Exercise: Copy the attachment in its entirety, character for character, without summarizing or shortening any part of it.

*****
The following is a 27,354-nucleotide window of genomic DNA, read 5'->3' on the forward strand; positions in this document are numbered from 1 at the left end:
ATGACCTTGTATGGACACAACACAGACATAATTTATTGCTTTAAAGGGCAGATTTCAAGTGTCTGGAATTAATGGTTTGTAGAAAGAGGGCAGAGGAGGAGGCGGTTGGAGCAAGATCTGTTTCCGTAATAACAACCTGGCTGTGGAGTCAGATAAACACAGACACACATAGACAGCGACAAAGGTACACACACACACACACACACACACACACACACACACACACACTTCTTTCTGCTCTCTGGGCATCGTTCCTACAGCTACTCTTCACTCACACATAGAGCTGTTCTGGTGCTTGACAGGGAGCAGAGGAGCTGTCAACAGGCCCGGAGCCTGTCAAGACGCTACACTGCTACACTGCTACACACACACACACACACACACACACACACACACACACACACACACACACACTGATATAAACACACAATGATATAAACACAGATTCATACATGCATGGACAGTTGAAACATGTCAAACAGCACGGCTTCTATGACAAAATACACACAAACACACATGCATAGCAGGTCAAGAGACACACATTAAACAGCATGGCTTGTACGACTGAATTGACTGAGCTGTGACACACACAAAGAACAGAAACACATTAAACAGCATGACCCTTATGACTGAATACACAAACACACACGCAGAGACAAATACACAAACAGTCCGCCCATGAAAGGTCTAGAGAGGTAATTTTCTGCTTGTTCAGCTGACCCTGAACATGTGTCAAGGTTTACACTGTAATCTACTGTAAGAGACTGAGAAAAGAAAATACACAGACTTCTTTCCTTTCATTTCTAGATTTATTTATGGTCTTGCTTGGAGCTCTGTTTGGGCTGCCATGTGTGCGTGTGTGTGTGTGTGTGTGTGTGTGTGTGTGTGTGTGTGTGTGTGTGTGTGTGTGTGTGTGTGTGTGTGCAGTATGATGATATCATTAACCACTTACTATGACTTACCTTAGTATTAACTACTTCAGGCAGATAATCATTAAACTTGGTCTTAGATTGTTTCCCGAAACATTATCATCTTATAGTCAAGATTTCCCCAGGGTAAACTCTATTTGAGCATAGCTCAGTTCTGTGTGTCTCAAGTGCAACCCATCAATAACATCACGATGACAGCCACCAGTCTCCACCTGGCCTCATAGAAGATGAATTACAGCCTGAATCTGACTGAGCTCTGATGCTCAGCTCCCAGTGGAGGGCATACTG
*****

The following is a 27,354-nucleotide window of genomic DNA, read 5'->3' on the forward strand; positions in this document are numbered from 1 at the left end:
ATGACCTTGTATGGACACAACACAGACATAATTTATTGCTTTAAAGGGCAGATTTCAAGTGTCTGGAATTAATGGTTTGTAGAAAGAGGGCAGAGGAGGAGGCGGTTGGAGCAAGATCTGTTTCCGTAATAACAACCTGGCTGTGGAGTCAGATAAACACAGACACACATAGACAGCGACAAAGGTACACACACACACACACACACACACACACACACACACACACACTTCTTTCTGCTCTCTGGGCATCGTTCCTACAGCTACTCTTCACTCACACATAGAGCTGTTCTGGTGCTTGACAGGGAGCAGAGGAGCTGTCAACAGGCCCGGAGCCTGTCAAGACGCTACACTGCTACACTGCTACACACACACACACACACACACACACACACACACACACACACACACACACACTGATATAAACACACAATGATATAAACACAGATTCATACATGCATGGACAGTTGAAACATGTCAAACAGCACGGCTTCTATGACAAAATACACACAAACACACATGCATAGCAGGTCAAGAGACACACATTAAACAGCATGGCTTGTACGACTGAATTGACTGAGCTGTGACACACACAAAGAACAGAAACACATTAAACAGCATGACCCTTATGACTGAATACACAAACACACACGCAGAGACAAATACACAAACAGTCCGCCCATGAAAGGTCTAGAGAGGTAATTTTCTGCTTGTTCAGCTGACCCTGAACATGTGTCAAGGTTTACACTGTAATCTACTGTAAGAGACTGAGAAAAGAAAATACACAGACTTCTTTCCTTTCATTTCTAGATTTATTTATGGTCTTGCTTGGAGCTCTGTTTGGGCTGCCATGTGTGCGTGTGTGTGTGTGTGTGTGTGTGTGTGTGTGTGTGTGTGTGTGTGTGTGTGTGTGTGTGTGTGTGTGTGCAGTATGATGATATCATTAACCACTTACTATGACTTACCTTAGTATTAACTACTTCAGGCAGATAATCATTAAACTTGGTCTTAGATTGTTTCCCGAAACATTATCATCTTATAGTCAAGATTTCCCCAGGGTAAACTCTATTTGAGCATAGCTCAGTTCTGTGTGTCTCAAGTGCAACCCATCAATAACATCACGATGACAGCCACCAGTCTCCACCTGGCCTCATAGAAGATGAATTACAGCCTGAATCTGACTGAGCTCTGATGCTCAGCTCCCAGTGGAGGGCATACTG